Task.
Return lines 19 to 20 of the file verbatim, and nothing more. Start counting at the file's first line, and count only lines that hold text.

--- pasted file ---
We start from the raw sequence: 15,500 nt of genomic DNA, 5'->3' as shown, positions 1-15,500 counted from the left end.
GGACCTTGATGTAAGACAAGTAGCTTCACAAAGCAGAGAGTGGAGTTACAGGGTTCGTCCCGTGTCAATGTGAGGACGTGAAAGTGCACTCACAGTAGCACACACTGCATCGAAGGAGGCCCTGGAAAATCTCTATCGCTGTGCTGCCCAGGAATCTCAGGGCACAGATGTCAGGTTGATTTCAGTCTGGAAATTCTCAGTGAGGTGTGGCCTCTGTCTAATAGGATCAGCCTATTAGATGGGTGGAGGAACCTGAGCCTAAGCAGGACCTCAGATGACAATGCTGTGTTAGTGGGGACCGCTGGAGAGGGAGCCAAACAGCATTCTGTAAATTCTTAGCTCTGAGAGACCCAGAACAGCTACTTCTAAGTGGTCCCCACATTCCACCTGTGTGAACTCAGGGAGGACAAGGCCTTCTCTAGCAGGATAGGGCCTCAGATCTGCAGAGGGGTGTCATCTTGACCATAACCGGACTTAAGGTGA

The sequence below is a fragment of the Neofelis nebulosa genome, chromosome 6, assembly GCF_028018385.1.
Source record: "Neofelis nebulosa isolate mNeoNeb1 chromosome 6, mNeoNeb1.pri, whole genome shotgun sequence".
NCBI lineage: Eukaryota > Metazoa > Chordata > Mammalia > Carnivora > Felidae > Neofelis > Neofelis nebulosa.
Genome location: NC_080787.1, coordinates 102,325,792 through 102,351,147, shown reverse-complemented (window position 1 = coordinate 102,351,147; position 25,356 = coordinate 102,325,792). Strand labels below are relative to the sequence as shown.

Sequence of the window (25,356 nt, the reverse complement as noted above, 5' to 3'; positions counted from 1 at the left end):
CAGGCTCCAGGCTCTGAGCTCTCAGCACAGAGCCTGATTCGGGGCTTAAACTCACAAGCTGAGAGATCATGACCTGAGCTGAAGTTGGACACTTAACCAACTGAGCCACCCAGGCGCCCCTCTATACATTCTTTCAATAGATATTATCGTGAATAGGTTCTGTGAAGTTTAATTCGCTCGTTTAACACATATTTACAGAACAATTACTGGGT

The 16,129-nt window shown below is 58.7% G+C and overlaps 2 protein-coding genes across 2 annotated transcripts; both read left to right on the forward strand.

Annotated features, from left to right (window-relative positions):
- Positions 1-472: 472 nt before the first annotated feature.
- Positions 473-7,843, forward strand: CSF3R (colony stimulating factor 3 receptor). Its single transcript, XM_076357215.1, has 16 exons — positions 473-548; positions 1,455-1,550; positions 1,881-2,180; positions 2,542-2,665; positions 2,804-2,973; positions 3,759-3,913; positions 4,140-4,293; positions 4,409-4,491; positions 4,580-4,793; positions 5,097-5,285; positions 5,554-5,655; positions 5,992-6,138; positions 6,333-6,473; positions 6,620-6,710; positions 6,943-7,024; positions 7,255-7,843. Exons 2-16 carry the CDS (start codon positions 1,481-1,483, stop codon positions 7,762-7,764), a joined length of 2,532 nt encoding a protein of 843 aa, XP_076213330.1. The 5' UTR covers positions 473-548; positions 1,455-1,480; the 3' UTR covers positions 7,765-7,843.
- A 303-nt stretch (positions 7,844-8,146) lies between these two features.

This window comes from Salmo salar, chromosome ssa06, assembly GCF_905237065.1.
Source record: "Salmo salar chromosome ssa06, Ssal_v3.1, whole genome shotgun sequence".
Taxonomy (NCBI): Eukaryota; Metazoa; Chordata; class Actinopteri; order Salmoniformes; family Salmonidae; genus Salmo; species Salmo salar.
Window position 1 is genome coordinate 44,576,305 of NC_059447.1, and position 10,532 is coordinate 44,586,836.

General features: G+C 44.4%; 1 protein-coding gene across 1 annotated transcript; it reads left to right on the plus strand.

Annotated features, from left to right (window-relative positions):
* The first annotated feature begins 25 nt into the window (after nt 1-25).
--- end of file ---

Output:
Annotated features, from left to right (window-relative positions):
* The first annotated feature begins 25 nt into the window (after nt 1-25).